High-Throughput Single-Cell Electroporation Using Geometrically Induced Pulses

Figueroa-Espada, C. G., University of Puerto Rico, Mayagüez
Dávila-Andino, M. E., University of Puerto Rico, Mayagüez
Díaz-Rivera, R. E., University of Puerto Rico, Mayagüez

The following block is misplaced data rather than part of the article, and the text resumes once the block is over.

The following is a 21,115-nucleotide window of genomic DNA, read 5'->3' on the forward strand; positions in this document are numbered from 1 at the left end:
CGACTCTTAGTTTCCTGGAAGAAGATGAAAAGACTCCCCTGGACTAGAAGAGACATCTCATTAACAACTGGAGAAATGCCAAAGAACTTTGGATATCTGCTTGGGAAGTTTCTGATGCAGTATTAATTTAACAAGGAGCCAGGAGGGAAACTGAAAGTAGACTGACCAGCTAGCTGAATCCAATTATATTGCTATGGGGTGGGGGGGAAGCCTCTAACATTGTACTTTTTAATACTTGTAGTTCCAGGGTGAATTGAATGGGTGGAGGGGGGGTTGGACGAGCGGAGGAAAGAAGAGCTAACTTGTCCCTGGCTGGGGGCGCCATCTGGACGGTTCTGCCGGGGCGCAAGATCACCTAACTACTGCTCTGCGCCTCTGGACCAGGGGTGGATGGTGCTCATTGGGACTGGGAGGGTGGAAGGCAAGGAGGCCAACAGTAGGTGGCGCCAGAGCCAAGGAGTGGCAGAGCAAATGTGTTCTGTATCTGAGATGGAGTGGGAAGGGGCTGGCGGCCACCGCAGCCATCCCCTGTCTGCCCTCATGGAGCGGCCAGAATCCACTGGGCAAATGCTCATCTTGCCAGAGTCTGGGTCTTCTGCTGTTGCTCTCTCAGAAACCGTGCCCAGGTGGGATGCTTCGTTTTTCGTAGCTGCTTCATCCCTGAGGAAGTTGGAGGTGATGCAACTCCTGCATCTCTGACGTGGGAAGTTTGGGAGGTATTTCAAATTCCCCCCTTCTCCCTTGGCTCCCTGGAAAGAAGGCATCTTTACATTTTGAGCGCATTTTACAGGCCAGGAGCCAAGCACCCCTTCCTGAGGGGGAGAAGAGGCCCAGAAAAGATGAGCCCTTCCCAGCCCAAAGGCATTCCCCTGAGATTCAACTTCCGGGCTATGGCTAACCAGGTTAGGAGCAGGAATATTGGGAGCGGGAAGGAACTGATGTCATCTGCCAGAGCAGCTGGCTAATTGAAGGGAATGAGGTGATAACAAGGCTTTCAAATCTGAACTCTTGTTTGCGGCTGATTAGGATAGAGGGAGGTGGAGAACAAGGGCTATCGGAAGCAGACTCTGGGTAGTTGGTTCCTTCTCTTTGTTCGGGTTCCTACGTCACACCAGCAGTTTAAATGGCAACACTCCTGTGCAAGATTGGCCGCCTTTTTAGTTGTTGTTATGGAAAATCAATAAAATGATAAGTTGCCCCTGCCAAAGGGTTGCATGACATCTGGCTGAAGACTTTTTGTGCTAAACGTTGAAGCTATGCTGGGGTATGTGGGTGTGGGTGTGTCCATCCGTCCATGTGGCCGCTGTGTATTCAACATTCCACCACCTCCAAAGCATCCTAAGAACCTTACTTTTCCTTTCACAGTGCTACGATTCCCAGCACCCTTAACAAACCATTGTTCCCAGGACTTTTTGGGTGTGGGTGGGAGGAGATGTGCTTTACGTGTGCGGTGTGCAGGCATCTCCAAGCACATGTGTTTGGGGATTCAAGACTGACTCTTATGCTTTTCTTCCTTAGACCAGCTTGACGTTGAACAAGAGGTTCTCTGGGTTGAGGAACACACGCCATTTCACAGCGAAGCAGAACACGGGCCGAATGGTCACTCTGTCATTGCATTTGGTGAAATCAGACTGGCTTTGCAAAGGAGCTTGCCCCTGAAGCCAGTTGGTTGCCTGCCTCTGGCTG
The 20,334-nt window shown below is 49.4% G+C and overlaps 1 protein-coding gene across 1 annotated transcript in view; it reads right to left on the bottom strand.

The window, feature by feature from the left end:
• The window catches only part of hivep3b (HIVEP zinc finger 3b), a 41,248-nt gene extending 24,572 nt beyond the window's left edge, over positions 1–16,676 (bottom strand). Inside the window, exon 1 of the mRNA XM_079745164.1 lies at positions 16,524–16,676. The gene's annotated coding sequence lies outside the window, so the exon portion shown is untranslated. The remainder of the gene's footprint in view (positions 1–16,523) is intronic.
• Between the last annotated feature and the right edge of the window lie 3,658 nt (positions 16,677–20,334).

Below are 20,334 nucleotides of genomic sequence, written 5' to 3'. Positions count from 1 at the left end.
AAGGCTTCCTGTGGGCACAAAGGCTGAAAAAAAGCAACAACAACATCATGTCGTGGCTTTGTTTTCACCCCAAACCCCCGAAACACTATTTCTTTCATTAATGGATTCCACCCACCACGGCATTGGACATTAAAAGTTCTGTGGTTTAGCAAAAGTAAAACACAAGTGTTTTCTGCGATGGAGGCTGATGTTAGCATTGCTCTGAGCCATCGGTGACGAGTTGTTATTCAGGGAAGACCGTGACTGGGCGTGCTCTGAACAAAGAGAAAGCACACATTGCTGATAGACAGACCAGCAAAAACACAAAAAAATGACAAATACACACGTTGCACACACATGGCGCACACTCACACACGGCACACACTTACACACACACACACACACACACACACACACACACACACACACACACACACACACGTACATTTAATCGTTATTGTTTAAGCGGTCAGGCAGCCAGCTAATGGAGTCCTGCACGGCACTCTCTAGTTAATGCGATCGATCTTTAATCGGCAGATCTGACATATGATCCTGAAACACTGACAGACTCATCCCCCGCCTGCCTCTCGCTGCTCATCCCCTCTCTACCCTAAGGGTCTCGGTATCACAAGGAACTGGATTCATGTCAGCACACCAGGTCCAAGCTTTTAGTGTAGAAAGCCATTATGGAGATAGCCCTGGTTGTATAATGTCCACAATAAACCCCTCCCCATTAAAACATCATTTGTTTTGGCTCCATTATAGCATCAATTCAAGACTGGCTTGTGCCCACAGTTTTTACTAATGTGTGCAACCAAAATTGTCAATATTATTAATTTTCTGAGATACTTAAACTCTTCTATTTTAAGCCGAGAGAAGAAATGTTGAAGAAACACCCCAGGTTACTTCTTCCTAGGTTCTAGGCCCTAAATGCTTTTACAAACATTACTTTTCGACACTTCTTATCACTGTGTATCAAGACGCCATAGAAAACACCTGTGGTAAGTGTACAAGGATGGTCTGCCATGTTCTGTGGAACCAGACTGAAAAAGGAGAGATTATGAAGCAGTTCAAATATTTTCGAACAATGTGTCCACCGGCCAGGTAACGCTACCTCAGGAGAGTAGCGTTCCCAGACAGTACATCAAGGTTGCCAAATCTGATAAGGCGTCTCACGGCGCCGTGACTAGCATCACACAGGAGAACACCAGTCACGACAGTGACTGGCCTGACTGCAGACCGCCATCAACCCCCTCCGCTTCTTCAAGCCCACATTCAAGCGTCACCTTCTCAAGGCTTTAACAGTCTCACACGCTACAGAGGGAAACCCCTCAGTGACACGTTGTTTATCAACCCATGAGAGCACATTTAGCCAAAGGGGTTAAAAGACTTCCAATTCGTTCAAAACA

Single-cell electroporation is a technique that consists of applying a strong pulsed electric field (PEF) to single cells in order to create a transient permeabilization in the cell’s plasma membrane. While this technique could be used more easily for the transport of molecules into cells for a wide range of applications such as CRISPR Cas9 genome editing, it is largely empirical which translates to being difficult to control. It also shows low transfection yields in batch treatment and low cell viability, thereby limiting biomedical applications. Here, we propose a PDMS microfluidic device in which flow-through electroporation can be reliably performed for large volumes of cells. This device was fabricated via soft lithography and it is composed of a straight channel with multiple heights and width reductions in series called “pinch” zones. A low constant voltage is applied across the microfluidic channel, where the cells are moving with the laminar flow. The dimensions of the straight channel are such that the cells do not experience electropermeabilization. However, cells must mechanically deform in the pinch zone in order to flow through. Which in turn, induces a local high-intensity field with a pulse duration which is equal to the cell’s transit time through the pinch zone. By flowing a single cell in multiple pinch zones in series, we can simulate a train of PEF, typically used in electroporation protocols. By measuring the current through the system as a function of time, we were able to quantify current drops as the cell passes through the multiple pinch zones. Preliminary results suggest electroporation happens when 6 V are applied across the entire device and that the process can be monitored in real time. Based on a simple analytical model derived from the volume resistivity equation and the experimental data, we estimated that the voltage drop across the whole cell varies from 350 to 950 mV depending on the pinch zone number.